Hillary Clinton spoke out Tuesday about the allegations of sexual assault and harassment against Hollywood producer Harvey Weinstein, saying she was "shocked and appalled" to learn of the revelations and that such behavior "cannot be tolerated."
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Clinton's comments came in a statement tweeted by her communications director Nick Merrill and in the aftermath of criticism lodged by the likes of Republican National Committee Chair Ronna McDaniel, and President Donald Trump's son, Donald Trump Jr, who each noted that Clinton's presidential campaign received donations from Weinstein.
"I was shocked and appalled by the revelations about Harvey Weinstein," read the statement from Clinton, which was later retweeted by her personal account. "The behavior described by women coming forward cannot be tolerated. Their courage and the support of others is critical in helping to stop this kind of behavior."
The former Democratic presidential candidate's condemnation comes on a day in which The New Yorker ran an extensive exposé on Weinstein's alleged actions, including multiple accusations of sexual assault. The New Yorker's story followed a New York Times investigation less than a week ago in which the film producer's behavior, and settlements reached over the accusations, were first publicized. The newspaper followed with an additional story Tuesday in which actresses Gwyneth Paltrow and Angelina Jolie shared their personal stories of alleged harassment at the hands of Weinstein.
Weinstein, who acknowledged he "needed to be a better person" in a statement last week, was fired from his position with his production company Sunday. His lawyer Charles Harder claimed the Times report "relies on mostly hearsay accounts" and was "saturated with false and defamatory statements." Harder has said that he is preparing a lawsuit against the newspaper. Today, Harder referred all questions to Weinstein's publicist, who did not respond to ABC News' request for comment. A spokesperson for The Weinstein Company did not respond to request for comment either.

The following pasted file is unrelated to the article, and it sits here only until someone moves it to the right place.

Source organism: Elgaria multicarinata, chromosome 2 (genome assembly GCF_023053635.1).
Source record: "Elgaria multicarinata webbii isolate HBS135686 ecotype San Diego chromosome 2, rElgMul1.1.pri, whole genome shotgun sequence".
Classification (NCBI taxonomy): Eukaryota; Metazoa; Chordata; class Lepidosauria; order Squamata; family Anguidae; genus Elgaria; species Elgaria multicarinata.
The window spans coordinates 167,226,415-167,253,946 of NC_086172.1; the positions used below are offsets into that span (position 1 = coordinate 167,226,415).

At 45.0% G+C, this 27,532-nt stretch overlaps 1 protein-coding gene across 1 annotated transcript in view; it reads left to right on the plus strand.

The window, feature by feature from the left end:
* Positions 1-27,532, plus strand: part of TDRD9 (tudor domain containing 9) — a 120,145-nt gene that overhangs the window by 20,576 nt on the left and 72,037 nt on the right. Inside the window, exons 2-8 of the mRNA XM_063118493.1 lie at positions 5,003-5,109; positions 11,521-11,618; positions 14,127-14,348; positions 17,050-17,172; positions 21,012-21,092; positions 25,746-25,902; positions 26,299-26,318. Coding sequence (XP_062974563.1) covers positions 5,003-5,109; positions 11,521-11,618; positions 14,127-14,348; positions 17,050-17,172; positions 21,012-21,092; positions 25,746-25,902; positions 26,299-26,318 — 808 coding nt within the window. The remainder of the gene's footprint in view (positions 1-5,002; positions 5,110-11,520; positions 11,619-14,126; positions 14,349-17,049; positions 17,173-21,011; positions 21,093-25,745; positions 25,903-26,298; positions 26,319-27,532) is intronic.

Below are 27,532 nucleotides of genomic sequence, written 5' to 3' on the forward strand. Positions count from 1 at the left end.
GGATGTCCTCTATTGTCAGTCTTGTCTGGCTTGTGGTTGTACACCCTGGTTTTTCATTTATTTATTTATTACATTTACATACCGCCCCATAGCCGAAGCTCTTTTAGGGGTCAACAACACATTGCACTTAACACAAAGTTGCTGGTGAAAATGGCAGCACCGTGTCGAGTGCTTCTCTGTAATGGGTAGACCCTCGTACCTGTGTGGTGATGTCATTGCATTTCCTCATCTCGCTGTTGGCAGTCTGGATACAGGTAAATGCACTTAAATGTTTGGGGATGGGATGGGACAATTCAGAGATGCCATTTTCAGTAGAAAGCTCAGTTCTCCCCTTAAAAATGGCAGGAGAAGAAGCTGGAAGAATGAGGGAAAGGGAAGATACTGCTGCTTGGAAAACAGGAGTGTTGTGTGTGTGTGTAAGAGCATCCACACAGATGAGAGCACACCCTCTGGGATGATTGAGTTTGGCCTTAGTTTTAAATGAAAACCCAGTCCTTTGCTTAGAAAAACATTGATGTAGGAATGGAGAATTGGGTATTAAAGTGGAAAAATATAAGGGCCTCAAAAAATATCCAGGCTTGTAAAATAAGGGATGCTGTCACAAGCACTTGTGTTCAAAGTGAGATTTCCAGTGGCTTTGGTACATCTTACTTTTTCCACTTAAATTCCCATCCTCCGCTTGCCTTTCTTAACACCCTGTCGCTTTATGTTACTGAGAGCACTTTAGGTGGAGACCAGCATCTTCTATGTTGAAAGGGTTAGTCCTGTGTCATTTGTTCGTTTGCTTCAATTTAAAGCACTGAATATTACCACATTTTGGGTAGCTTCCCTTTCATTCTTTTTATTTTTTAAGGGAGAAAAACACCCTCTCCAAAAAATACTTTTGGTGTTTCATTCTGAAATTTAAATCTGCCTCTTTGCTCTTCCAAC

After the revelations first emerged last week, a number of Democratic politicians pledged to donate to charity contributions previously received from Weinstein. At least eight Democratic senators, including Senate Minority Leader Chuck Schumer, D-N.Y., and Sens. Cory Booker, D- N.J., Elizabeth Warren, D-Mass., and Kirsten Gillibrand, D-N.Y., said they would give away thousands of dollars in campaign donations.
Weinstein personally gave $2,700 to Clinton's presidential campaign in both 2015 and 2016, according to campaign finance transparency site OpenSecrets. He also hosted a fundraiser for the Democratic nominee in June 2016 for which tickets cost more than $33,400. The history of patronage led to questions from McDaniel and Trump Jr. about when Clinton would speak out.
"Whose side is Hillary Clinton on: Harvey Weinstein's or his victims?" tweeted McDaniel, from her @GOPChairwoman account on Saturday.
Whose side is Hillary Clinton on: Harvey Weinstein's or his victims?— Ronna McDaniel (@GOPChairwoman) October 7, 2017
"Weird, Hillary has been really quiet about Harvey Weinstein. You would think she would be all Over this. #WhatHappened?" wrote Trump Jr. on Saturday.
Weird, Hillary has been really quiet about Harvey Weinstein. You would think she would be all Over this. #WhatHappened?— Donald Trump Jr. (@DonaldJTrumpJr) October 7, 2017
Supporters of Clinton were quick to note that President Trump himself has faced accusations of sexual harassment. Last year, two women told the New York Times that Trump touched them in a sexual nature without their permission. Separately, in an audio recording captured by an "Access Hollywood" crew in 2005 and published by the Washington Post last year, Trump was heard appearing to boast about groping women.
"I just start kissing them. It’s like a magnet. Just kiss. I don’t even wait," said Trump of women in the recording. "And when you’re a star, they let you do it. You can do anything.”
"Grab them by the p----,” he continued. “You can do anything.”
Trump has downplayed his comments, calling them "locker room talk."
ABC News' Ali Rogin and Alexander Mallin contributed to this report.